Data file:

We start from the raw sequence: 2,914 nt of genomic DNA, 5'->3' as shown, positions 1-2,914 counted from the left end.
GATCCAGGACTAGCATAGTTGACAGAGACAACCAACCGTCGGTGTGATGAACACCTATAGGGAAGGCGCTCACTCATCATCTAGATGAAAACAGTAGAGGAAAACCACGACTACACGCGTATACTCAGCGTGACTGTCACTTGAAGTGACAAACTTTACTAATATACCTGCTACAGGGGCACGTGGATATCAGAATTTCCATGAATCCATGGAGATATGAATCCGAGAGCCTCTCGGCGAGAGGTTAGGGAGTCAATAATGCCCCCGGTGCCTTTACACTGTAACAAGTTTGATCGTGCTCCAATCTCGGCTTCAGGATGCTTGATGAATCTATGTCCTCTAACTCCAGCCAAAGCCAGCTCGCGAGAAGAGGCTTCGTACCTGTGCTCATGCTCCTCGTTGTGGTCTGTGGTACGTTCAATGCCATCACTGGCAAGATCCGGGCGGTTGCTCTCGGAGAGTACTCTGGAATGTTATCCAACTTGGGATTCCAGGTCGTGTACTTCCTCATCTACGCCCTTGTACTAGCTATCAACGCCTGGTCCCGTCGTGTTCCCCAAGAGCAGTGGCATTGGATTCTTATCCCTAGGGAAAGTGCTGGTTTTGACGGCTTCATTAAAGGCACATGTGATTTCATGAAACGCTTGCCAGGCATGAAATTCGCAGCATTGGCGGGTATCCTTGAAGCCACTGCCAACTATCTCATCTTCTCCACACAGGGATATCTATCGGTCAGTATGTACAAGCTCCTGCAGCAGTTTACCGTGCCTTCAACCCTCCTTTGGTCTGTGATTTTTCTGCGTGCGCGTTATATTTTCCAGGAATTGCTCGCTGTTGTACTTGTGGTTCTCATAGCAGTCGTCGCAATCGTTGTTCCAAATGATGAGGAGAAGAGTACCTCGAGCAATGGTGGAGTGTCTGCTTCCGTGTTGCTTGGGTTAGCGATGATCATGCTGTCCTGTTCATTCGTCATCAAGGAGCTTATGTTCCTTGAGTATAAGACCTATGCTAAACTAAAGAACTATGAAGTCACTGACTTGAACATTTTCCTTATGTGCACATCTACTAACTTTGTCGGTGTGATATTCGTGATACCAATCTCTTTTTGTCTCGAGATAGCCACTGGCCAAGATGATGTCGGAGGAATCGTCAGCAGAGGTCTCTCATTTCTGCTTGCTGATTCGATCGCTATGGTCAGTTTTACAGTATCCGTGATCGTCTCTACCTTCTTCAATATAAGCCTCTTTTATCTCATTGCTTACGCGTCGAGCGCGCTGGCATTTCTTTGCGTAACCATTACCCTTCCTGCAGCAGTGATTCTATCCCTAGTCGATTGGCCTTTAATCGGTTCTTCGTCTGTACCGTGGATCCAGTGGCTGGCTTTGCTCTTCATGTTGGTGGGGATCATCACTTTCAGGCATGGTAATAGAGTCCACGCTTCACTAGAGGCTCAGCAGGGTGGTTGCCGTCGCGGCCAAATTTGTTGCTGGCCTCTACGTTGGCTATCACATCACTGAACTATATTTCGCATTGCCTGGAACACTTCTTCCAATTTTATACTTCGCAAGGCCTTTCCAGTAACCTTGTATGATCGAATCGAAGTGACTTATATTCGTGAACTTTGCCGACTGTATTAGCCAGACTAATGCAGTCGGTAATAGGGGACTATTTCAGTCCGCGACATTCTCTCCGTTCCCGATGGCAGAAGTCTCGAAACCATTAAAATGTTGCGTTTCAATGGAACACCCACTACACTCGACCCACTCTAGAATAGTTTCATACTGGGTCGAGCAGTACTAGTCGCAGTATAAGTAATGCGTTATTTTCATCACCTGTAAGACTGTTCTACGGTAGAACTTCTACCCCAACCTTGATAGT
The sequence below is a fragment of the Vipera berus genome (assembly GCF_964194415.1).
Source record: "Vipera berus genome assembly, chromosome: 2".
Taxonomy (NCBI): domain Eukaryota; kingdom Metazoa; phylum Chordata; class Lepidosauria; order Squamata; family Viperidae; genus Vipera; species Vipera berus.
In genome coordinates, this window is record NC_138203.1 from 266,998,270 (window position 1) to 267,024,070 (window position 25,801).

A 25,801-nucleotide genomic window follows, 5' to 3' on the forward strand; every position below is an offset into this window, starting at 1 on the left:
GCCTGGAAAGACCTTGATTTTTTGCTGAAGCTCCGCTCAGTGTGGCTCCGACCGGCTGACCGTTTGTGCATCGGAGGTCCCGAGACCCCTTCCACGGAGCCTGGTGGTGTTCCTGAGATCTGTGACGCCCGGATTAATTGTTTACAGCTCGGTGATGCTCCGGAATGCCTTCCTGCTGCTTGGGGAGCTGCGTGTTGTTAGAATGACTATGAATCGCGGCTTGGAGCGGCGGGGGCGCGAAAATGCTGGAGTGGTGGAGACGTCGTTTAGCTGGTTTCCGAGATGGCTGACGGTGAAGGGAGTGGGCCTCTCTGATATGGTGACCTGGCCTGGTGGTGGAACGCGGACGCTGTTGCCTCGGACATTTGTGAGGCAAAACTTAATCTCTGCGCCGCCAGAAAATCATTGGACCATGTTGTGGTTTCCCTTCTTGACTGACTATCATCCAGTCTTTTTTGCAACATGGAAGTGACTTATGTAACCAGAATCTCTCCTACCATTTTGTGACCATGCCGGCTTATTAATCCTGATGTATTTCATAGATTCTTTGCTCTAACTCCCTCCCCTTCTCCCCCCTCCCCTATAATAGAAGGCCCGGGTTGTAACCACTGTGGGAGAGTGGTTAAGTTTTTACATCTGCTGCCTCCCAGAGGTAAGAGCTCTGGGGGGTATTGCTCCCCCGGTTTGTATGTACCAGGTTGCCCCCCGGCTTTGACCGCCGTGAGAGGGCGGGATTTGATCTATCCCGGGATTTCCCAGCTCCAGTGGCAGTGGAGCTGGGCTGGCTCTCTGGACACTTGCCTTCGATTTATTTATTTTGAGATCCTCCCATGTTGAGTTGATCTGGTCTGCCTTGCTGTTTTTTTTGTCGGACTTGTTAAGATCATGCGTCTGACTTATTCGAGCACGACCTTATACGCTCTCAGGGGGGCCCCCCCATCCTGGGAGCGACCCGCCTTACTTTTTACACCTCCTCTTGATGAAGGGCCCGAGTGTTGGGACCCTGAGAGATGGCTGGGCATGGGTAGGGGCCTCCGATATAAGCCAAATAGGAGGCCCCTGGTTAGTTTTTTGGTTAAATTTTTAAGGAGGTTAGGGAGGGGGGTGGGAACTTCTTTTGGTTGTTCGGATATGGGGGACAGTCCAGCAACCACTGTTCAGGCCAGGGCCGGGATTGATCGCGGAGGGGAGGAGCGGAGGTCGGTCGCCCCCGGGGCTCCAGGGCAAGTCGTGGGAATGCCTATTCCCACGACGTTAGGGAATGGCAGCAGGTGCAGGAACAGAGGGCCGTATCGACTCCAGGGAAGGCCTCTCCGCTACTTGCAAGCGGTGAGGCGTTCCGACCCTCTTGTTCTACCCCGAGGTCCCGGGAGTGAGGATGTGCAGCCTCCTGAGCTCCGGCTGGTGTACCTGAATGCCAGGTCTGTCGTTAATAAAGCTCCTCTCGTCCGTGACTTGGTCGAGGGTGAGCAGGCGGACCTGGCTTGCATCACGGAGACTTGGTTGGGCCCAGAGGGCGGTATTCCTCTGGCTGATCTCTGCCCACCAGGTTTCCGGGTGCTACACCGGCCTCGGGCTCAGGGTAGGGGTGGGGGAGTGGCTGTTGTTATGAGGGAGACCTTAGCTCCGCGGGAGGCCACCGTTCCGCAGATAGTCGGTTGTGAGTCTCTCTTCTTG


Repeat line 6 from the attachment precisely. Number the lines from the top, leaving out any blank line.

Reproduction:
In genome coordinates, this window is record NC_138203.1 from 266,998,270 (window position 1) to 267,024,070 (window position 25,801).